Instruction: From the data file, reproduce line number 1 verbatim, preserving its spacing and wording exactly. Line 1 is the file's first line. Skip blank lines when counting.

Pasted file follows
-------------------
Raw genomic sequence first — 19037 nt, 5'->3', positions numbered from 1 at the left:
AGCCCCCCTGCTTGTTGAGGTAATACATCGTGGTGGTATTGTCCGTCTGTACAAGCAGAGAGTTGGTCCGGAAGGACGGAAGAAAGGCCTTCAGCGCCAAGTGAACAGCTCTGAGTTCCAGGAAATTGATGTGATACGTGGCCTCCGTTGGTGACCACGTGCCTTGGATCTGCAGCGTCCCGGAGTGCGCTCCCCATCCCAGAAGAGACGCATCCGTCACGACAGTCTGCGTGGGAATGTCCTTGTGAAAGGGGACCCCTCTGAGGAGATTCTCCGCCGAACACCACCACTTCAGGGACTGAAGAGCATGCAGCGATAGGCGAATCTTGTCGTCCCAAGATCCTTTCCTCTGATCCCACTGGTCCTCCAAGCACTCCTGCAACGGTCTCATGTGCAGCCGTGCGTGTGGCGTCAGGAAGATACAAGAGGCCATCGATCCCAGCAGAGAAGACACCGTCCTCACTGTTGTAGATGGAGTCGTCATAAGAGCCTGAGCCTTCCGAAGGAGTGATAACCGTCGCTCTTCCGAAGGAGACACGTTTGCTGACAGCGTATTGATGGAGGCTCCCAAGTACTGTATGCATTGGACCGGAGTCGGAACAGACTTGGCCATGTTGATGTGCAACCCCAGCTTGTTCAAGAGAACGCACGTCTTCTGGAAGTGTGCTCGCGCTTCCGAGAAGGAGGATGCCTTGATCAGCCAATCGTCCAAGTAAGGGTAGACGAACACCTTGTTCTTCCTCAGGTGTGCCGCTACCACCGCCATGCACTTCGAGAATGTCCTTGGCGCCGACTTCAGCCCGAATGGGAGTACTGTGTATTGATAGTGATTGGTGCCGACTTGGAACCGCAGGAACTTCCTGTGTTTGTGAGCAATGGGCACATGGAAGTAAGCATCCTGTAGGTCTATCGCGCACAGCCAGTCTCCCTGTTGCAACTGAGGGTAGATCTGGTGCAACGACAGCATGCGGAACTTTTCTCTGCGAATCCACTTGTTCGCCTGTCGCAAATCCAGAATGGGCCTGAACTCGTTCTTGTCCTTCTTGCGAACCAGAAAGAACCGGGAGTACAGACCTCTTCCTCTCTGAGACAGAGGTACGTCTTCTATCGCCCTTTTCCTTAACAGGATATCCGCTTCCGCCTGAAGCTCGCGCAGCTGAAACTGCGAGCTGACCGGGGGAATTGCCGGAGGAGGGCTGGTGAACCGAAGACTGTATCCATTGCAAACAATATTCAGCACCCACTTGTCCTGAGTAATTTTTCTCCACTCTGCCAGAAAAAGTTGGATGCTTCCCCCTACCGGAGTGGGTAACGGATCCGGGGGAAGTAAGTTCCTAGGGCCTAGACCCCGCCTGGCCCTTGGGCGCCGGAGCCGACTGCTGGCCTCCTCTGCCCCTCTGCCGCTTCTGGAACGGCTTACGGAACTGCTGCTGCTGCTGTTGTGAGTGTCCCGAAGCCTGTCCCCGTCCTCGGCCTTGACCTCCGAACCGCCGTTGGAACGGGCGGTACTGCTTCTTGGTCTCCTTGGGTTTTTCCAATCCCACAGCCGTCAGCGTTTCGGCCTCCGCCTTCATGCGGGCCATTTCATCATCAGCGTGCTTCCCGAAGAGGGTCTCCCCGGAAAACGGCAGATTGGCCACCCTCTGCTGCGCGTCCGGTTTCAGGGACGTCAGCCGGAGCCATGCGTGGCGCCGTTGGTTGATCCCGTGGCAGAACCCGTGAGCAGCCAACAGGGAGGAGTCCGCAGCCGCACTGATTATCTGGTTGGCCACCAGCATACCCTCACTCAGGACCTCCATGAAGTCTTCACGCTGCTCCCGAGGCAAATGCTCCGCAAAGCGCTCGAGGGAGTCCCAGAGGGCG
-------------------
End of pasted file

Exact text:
Raw genomic sequence first — 19037 nt, 5'->3', positions numbered from 1 at the left: